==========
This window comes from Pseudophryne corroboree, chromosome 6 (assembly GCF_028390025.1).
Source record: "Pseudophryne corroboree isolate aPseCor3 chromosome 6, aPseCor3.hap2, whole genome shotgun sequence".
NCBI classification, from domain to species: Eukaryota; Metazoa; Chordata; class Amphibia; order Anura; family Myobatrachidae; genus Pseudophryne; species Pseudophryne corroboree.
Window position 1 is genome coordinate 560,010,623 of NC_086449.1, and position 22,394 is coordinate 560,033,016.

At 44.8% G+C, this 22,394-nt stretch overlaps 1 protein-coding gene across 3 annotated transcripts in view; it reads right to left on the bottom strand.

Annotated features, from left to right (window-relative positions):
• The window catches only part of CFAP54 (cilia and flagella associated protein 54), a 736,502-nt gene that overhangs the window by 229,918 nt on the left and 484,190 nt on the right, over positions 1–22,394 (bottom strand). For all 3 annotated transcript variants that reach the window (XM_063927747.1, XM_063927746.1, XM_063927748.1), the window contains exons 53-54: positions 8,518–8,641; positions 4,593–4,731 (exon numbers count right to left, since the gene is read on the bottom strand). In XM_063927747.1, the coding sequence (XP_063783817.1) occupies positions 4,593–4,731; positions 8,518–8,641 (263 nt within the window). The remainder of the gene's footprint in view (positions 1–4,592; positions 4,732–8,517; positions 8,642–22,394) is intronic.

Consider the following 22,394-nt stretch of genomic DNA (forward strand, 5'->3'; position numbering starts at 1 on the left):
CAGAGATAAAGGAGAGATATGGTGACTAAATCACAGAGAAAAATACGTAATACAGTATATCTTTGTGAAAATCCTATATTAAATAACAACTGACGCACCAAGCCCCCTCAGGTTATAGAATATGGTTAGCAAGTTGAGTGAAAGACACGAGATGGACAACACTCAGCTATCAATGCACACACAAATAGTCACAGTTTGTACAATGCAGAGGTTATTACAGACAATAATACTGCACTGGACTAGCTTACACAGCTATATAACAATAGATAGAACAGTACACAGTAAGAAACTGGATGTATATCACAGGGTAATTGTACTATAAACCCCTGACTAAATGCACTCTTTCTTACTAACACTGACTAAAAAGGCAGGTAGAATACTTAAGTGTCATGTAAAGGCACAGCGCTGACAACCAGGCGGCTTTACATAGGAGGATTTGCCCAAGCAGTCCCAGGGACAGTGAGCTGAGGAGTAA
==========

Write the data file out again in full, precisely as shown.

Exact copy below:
This window comes from Pseudophryne corroboree, chromosome 6 (assembly GCF_028390025.1).
Source record: "Pseudophryne corroboree isolate aPseCor3 chromosome 6, aPseCor3.hap2, whole genome shotgun sequence".
NCBI classification, from domain to species: Eukaryota; Metazoa; Chordata; class Amphibia; order Anura; family Myobatrachidae; genus Pseudophryne; species Pseudophryne corroboree.
Window position 1 is genome coordinate 560,010,623 of NC_086449.1, and position 22,394 is coordinate 560,033,016.

At 44.8% G+C, this 22,394-nt stretch overlaps 1 protein-coding gene across 3 annotated transcripts in view; it reads right to left on the bottom strand.

Annotated features, from left to right (window-relative positions):
• The window catches only part of CFAP54 (cilia and flagella associated protein 54), a 736,502-nt gene that overhangs the window by 229,918 nt on the left and 484,190 nt on the right, over positions 1–22,394 (bottom strand). For all 3 annotated transcript variants that reach the window (XM_063927747.1, XM_063927746.1, XM_063927748.1), the window contains exons 53-54: positions 8,518–8,641; positions 4,593–4,731 (exon numbers count right to left, since the gene is read on the bottom strand). In XM_063927747.1, the coding sequence (XP_063783817.1) occupies positions 4,593–4,731; positions 8,518–8,641 (263 nt within the window). The remainder of the gene's footprint in view (positions 1–4,592; positions 4,732–8,517; positions 8,642–22,394) is intronic.

Consider the following 22,394-nt stretch of genomic DNA (forward strand, 5'->3'; position numbering starts at 1 on the left):
CAGAGATAAAGGAGAGATATGGTGACTAAATCACAGAGAAAAATACGTAATACAGTATATCTTTGTGAAAATCCTATATTAAATAACAACTGACGCACCAAGCCCCCTCAGGTTATAGAATATGGTTAGCAAGTTGAGTGAAAGACACGAGATGGACAACACTCAGCTATCAATGCACACACAAATAGTCACAGTTTGTACAATGCAGAGGTTATTACAGACAATAATACTGCACTGGACTAGCTTACACAGCTATATAACAATAGATAGAACAGTACACAGTAAGAAACTGGATGTATATCACAGGGTAATTGTACTATAAACCCCTGACTAAATGCACTCTTTCTTACTAACACTGACTAAAAAGGCAGGTAGAATACTTAAGTGTCATGTAAAGGCACAGCGCTGACAACCAGGCGGCTTTACATAGGAGGATTTGCCCAAGCAGTCCCAGGGACAGTGAGCTGAGGAGTAA